In communion with the Church we have Sacred Scripture – the Word of God – which is proclaimed in the same manner throughout the world. And again, providentially, we can find that this Sunday’s readings speak directly to us. They touch upon the mystery and reality of conversion, a change of heart, which does not always happen when we would want it, or in the manner in which we would wish it. Conversion doesn’t always happen immediately but it always happens with the providential hand of God. St. Paul for example, in his Letter to the Philippians, urges the people of Philippi – and us – to be united in one mind and one heart in Christ, and to encourage one another. You certainly have been doing this and will continue to do so in union with the work of the Holy Spirit to foster unity in the Church. This is how Anglicanorum coetibus has unfolded before us. You are a part of that unfolding and this portrait, as it were!
This unfolding, which is the mystery of the communion of the Church, continues to take shape. It seems to me that the vision of Anglicanorum Coetibus is a visible expression of unity and communion that all of the dialogue and prayer in recent years has brought us to. For that, especially we thank Pope Benedict XVI, and the foundation laid by his predecessor Blessed John Paul II and the Pastoral Provision, and all who came before. In the words of Fr. Perkins, who has cared for you these months and who is being received this day: “We, too, who walk by faith in Christ have entered into God’s kingdom. By our baptism we have been made citizens. Within the life of the Church, which is the Mystical Body of Christ, we are called to be intimately joined with the purpose of Jesus Christ to make known His Kingdom, to live as servants of the King. This joining with Christ is the result of our having repented, turning from our seemingly innate selfishness to live our lives for Him; and we find that this living for and in Him leads to a profound unity among us. This is the unity into which those being received into the full communion of the Church are being more deeply drawn. It is the unity noted in the first mark of the Church. “We believe in one Church.”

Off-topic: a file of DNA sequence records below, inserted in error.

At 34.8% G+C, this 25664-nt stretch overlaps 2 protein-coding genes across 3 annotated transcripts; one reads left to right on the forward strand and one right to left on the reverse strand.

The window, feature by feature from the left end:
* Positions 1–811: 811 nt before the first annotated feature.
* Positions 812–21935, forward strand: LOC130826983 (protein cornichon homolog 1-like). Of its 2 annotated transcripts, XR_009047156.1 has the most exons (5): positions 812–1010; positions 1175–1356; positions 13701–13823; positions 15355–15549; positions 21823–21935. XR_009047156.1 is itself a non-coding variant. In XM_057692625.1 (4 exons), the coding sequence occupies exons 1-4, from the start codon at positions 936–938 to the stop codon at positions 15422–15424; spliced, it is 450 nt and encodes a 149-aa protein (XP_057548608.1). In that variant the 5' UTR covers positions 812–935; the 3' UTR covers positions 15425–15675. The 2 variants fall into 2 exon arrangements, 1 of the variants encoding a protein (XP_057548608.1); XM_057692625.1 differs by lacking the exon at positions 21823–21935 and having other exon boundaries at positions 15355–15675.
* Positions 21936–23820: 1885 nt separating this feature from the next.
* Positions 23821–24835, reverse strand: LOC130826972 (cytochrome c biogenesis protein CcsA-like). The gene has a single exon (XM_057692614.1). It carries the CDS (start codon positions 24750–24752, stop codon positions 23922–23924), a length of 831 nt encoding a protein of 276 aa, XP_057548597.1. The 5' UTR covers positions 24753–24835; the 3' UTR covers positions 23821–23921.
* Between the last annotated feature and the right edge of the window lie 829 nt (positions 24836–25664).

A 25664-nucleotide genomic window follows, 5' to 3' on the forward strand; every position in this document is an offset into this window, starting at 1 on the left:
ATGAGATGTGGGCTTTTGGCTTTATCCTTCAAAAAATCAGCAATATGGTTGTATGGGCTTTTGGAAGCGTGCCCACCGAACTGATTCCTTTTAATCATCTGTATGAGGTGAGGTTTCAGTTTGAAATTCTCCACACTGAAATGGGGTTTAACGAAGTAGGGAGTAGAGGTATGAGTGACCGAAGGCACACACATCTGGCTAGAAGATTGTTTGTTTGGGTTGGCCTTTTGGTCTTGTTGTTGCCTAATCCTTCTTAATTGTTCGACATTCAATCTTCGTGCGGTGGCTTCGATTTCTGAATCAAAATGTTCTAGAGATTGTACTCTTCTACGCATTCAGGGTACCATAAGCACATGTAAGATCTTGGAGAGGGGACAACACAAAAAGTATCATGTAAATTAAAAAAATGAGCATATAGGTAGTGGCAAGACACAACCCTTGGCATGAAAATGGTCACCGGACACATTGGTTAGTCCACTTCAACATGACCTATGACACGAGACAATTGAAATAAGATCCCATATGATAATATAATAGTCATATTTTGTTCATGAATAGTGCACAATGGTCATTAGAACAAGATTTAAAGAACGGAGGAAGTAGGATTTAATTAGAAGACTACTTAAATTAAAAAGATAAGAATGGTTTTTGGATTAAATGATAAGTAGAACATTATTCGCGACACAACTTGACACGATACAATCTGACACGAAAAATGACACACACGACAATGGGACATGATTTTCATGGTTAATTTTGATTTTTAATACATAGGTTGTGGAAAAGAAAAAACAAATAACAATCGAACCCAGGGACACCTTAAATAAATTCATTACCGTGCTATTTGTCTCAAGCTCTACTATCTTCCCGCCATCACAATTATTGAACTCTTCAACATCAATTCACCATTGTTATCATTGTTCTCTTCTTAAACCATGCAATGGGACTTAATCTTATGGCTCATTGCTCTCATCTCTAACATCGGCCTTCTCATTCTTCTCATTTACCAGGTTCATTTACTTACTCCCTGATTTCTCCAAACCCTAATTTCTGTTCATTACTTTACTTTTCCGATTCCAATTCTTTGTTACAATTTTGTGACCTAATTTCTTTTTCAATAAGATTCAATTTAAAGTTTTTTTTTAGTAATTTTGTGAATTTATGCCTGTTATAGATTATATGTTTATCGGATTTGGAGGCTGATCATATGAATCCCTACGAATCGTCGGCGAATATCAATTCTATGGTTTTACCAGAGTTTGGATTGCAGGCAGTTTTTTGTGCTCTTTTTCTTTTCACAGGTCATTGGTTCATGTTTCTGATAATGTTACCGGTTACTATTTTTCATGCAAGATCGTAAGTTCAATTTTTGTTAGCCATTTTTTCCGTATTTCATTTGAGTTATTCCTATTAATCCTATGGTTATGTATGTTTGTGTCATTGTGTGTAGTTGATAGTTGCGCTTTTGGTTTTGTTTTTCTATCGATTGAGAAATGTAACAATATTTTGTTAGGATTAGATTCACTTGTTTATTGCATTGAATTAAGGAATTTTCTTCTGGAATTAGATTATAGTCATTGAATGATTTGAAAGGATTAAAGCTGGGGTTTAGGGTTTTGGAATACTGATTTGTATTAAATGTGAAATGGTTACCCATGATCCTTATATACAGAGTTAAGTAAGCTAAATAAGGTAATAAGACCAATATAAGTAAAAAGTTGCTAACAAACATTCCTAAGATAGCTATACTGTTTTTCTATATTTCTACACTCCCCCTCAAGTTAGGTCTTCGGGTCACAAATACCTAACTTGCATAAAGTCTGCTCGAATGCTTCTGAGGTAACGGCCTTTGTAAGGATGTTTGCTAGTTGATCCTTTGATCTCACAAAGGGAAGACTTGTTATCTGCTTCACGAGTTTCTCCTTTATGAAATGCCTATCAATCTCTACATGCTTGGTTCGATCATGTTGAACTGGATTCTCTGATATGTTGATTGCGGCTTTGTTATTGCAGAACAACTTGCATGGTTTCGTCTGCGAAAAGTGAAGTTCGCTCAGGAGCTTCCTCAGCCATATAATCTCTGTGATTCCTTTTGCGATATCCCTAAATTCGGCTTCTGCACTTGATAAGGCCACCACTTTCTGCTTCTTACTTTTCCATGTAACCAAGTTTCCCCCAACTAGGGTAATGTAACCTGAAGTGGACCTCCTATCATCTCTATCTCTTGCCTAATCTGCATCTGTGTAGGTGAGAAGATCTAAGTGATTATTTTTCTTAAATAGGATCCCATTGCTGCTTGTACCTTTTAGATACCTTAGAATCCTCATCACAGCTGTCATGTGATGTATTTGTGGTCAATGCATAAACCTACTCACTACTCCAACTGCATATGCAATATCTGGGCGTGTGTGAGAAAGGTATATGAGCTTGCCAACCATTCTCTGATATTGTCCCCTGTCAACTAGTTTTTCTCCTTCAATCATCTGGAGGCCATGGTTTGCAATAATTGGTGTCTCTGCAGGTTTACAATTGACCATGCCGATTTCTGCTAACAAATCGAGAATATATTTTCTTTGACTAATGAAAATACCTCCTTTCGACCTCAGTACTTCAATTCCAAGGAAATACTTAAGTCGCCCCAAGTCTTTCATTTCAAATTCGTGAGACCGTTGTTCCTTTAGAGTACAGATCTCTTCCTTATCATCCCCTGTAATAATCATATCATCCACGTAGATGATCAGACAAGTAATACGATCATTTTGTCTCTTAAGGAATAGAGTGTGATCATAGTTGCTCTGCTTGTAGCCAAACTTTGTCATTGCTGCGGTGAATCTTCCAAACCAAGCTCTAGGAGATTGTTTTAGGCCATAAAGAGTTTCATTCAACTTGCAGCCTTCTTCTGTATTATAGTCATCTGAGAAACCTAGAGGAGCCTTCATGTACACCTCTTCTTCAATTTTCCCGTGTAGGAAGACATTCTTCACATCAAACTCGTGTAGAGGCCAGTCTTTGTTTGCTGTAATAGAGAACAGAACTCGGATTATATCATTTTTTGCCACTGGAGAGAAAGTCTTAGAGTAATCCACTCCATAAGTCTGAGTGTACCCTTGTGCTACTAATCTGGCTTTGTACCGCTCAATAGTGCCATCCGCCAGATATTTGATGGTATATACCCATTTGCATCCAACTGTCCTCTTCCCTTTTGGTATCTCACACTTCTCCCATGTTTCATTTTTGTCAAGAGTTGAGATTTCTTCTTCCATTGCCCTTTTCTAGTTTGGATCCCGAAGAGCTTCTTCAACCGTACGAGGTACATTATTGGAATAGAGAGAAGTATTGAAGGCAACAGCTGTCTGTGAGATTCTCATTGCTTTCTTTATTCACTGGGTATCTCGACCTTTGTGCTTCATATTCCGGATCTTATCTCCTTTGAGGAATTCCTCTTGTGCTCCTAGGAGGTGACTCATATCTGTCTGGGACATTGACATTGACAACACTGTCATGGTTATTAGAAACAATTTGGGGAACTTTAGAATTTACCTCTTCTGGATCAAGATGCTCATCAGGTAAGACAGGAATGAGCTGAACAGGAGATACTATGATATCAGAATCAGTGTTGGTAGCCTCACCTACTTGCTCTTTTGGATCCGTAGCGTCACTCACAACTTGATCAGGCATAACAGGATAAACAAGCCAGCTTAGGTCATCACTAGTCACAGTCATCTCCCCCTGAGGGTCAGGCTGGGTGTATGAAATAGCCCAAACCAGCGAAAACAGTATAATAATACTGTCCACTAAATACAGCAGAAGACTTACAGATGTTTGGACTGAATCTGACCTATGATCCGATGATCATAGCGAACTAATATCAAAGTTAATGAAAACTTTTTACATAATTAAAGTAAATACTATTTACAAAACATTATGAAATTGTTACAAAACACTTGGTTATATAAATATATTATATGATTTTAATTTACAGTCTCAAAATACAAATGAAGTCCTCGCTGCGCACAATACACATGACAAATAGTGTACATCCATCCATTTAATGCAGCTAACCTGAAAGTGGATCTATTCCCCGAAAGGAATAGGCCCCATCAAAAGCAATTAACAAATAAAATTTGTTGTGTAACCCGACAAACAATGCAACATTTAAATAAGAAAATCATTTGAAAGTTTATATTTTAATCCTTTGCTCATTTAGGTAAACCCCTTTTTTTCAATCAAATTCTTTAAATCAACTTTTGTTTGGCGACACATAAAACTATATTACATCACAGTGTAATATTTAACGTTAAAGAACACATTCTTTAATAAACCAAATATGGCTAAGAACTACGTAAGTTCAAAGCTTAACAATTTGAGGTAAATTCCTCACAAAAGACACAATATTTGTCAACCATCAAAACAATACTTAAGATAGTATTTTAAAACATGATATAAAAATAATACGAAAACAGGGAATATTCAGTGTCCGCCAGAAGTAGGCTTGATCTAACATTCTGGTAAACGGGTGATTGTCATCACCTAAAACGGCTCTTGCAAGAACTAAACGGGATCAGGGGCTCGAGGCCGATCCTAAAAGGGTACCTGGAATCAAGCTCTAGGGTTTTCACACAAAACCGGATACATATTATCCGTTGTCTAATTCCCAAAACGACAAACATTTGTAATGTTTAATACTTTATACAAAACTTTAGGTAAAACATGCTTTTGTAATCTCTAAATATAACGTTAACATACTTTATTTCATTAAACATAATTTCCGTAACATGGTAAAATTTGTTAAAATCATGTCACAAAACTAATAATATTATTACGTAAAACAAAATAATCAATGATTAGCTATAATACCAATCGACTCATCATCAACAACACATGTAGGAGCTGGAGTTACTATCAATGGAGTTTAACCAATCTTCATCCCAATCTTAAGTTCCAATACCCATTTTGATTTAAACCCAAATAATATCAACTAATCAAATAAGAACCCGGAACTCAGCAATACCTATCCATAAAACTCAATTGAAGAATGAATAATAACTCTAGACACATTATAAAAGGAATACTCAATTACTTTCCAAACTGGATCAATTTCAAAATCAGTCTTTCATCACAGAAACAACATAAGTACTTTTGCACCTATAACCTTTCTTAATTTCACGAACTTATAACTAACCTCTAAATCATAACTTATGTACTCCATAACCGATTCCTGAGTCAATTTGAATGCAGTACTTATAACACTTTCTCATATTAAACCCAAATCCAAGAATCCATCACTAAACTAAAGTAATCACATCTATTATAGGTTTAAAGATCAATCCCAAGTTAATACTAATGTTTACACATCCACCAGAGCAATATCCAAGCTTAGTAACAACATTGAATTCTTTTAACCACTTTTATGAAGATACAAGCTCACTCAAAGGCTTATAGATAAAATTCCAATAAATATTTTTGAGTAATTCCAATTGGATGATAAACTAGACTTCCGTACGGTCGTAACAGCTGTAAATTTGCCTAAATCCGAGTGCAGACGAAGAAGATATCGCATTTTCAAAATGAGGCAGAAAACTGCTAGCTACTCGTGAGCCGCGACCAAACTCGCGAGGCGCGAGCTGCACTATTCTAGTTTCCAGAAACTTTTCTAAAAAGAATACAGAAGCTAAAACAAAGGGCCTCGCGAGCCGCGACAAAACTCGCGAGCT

Can we not say that this day – and what lies ahead – reflects the process of conversion, even in the various and sometimes halting stages? And that the uncertainty through which we must first go (as did the first brother in today’s Gospel) reflects the lived reality of the words of St. Paul today? “Complete my joy by being of the same mind, with the same love, united in heart, thinking of one thing…” That continues to be your call in the days ahead in full communion with the Catholic Church, and thus the See of Peter.